Congratulations to the
National Center for Rural Road Safety, which was recently named as one of
three finalists in the country for the 2020 Green Cross for Safety Award –
Each year, the National
Safety Council selects honorees for demonstrating leadership in keeping people
safe, with awards in three categories: Safety Advocate, Safety Excellence, and
Safety Innovation. The Safety Center is a finalist for the Safety
Advocate Award, which “recognizes those who have made a significant impact on
safety by raising awareness and bringing about change.”
“We’re excited to be recognized as a finalist, especially in the company of other national safety leaders from public, private, and non-profit agencies,” said Jaime Sullivan, Director of the Rural Safety Center. The full announcement is available in a news release on National Safety Council website. The winners will be announced in a virtual celebration on October 1.
The National Center for
Rural Road Safety is proud to announce the inaugural Rural Road Safety
Awareness Week (RRSAW), which will take place the week of September 28th
– October 2nd, 2020.
The goal of RRSAW is to
dedicate a week to promoting rural road safety to the public, community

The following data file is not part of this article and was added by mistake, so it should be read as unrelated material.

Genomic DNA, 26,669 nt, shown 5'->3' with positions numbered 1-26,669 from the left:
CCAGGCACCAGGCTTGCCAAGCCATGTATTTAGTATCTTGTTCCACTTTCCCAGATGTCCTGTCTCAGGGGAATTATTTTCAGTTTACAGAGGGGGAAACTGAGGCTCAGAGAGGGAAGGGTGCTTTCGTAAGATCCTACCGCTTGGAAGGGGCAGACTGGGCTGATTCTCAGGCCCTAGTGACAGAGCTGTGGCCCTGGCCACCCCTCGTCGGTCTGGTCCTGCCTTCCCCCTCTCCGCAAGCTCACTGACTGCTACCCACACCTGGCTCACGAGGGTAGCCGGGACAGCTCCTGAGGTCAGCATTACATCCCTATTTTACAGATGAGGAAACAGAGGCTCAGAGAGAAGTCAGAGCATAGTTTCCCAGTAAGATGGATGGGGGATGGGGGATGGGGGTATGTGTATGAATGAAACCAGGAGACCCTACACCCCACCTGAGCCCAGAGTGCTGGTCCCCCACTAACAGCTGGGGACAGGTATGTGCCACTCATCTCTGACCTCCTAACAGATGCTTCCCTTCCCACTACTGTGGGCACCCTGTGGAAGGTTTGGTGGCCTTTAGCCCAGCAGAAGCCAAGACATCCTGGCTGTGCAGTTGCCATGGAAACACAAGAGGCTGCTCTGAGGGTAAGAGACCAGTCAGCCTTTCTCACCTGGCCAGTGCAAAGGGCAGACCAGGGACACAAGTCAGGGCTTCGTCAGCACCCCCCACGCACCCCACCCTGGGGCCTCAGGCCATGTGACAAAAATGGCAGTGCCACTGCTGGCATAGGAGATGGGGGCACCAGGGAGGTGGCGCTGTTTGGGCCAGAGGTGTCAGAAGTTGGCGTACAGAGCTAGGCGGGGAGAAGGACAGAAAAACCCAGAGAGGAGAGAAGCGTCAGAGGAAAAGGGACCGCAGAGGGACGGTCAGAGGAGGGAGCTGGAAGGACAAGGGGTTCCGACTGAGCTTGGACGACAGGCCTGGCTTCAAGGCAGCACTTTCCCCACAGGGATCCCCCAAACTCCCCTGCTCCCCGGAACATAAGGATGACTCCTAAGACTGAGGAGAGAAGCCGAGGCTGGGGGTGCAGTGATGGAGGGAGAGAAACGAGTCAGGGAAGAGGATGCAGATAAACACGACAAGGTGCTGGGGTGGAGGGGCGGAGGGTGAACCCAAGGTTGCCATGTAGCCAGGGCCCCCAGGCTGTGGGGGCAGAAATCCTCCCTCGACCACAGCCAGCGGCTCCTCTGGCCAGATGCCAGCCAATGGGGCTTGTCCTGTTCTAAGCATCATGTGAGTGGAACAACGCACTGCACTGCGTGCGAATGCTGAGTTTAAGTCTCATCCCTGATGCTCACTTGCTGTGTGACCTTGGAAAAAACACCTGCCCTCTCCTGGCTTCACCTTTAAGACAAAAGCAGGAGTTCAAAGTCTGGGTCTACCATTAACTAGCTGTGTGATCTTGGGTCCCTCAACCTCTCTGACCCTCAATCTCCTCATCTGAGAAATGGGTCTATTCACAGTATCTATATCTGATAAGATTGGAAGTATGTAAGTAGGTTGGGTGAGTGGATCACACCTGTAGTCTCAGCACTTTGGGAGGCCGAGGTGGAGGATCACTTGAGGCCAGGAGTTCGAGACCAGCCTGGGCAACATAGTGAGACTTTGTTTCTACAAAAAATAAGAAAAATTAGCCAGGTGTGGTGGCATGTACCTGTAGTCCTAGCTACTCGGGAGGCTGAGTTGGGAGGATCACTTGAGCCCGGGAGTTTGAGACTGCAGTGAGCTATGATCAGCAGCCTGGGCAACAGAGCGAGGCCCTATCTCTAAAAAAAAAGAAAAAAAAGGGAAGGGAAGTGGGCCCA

leaders, and potential partners by telling the “rural story.” This event will shine
a light on rural needs, challenges, and solutions, especially those that help all
stakeholders make progress on the Rural Road to Zero fatalities and serious
RRSAW will be a social
media driven campaign, so high levels of social media interaction will be the
key to success for RRSAW. The Center
encourages individuals and agencies to use their own social media platforms to
extend the reach of RRSAW’s stories and messages:
First, please friend the Center on Facebook (@ruralroadsafety)
and follow it on LinkedIn (@national-center-for-rural-road-safety) to see
daily posts during the week of RRSAW.
Next, please share or repost messages (or create original ones
that highlight your own agency). Event organizers will be using hashtags #RuralRoadSafety
and #RRSAW2020 for posts and encourage you to use the same
The Rural Safety Center
has created daily themes for the week and will release targeted materials for
Monday: Defining Rural